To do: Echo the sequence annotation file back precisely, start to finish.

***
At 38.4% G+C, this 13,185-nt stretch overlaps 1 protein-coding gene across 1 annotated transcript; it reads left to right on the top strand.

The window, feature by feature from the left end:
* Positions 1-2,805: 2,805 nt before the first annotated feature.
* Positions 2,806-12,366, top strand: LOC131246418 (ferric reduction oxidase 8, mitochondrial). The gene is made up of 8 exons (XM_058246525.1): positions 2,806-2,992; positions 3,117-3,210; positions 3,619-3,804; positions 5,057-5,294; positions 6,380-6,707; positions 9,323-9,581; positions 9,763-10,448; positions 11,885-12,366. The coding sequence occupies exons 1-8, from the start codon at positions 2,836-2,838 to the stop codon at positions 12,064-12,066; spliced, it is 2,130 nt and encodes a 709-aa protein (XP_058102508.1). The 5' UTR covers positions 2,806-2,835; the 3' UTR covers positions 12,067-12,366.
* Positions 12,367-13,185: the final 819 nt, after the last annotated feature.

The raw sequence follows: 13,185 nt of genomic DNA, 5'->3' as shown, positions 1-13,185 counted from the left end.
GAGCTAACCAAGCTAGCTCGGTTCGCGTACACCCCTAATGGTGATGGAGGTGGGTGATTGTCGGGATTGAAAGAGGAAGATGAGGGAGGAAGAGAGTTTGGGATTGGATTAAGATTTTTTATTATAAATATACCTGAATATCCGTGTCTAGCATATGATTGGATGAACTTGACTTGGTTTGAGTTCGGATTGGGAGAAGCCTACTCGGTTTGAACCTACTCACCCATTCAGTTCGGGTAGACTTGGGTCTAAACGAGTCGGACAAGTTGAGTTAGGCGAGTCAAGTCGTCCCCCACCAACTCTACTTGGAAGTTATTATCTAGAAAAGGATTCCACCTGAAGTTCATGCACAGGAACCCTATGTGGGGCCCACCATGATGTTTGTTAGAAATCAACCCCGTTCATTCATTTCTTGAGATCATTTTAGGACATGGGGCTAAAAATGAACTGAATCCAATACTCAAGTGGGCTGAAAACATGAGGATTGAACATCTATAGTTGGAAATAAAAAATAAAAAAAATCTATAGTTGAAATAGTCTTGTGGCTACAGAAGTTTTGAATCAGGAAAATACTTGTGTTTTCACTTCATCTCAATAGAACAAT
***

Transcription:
At 38.4% G+C, this 13,185-nt stretch overlaps 1 protein-coding gene across 1 annotated transcript; it reads left to right on the top strand.

The window, feature by feature from the left end:
* Positions 1-2,805: 2,805 nt before the first annotated feature.
* Positions 2,806-12,366, top strand: LOC131246418 (ferric reduction oxidase 8, mitochondrial). The gene is made up of 8 exons (XM_058246525.1): positions 2,806-2,992; positions 3,117-3,210; positions 3,619-3,804; positions 5,057-5,294; positions 6,380-6,707; positions 9,323-9,581; positions 9,763-10,448; positions 11,885-12,366. The coding sequence occupies exons 1-8, from the start codon at positions 2,836-2,838 to the stop codon at positions 12,064-12,066; spliced, it is 2,130 nt and encodes a 709-aa protein (XP_058102508.1). The 5' UTR covers positions 2,806-2,835; the 3' UTR covers positions 12,067-12,366.
* Positions 12,367-13,185: the final 819 nt, after the last annotated feature.

The raw sequence follows: 13,185 nt of genomic DNA, 5'->3' as shown, positions 1-13,185 counted from the left end.
GAGCTAACCAAGCTAGCTCGGTTCGCGTACACCCCTAATGGTGATGGAGGTGGGTGATTGTCGGGATTGAAAGAGGAAGATGAGGGAGGAAGAGAGTTTGGGATTGGATTAAGATTTTTTATTATAAATATACCTGAATATCCGTGTCTAGCATATGATTGGATGAACTTGACTTGGTTTGAGTTCGGATTGGGAGAAGCCTACTCGGTTTGAACCTACTCACCCATTCAGTTCGGGTAGACTTGGGTCTAAACGAGTCGGACAAGTTGAGTTAGGCGAGTCAAGTCGTCCCCCACCAACTCTACTTGGAAGTTATTATCTAGAAAAGGATTCCACCTGAAGTTCATGCACAGGAACCCTATGTGGGGCCCACCATGATGTTTGTTAGAAATCAACCCCGTTCATTCATTTCTTGAGATCATTTTAGGACATGGGGCTAAAAATGAACTGAATCCAATACTCAAGTGGGCTGAAAACATGAGGATTGAACATCTATAGTTGGAAATAAAAAATAAAAAAAATCTATAGTTGAAATAGTCTTGTGGCTACAGAAGTTTTGAATCAGGAAAATACTTGTGTTTTCACTTCATCTCAATAGAACAAT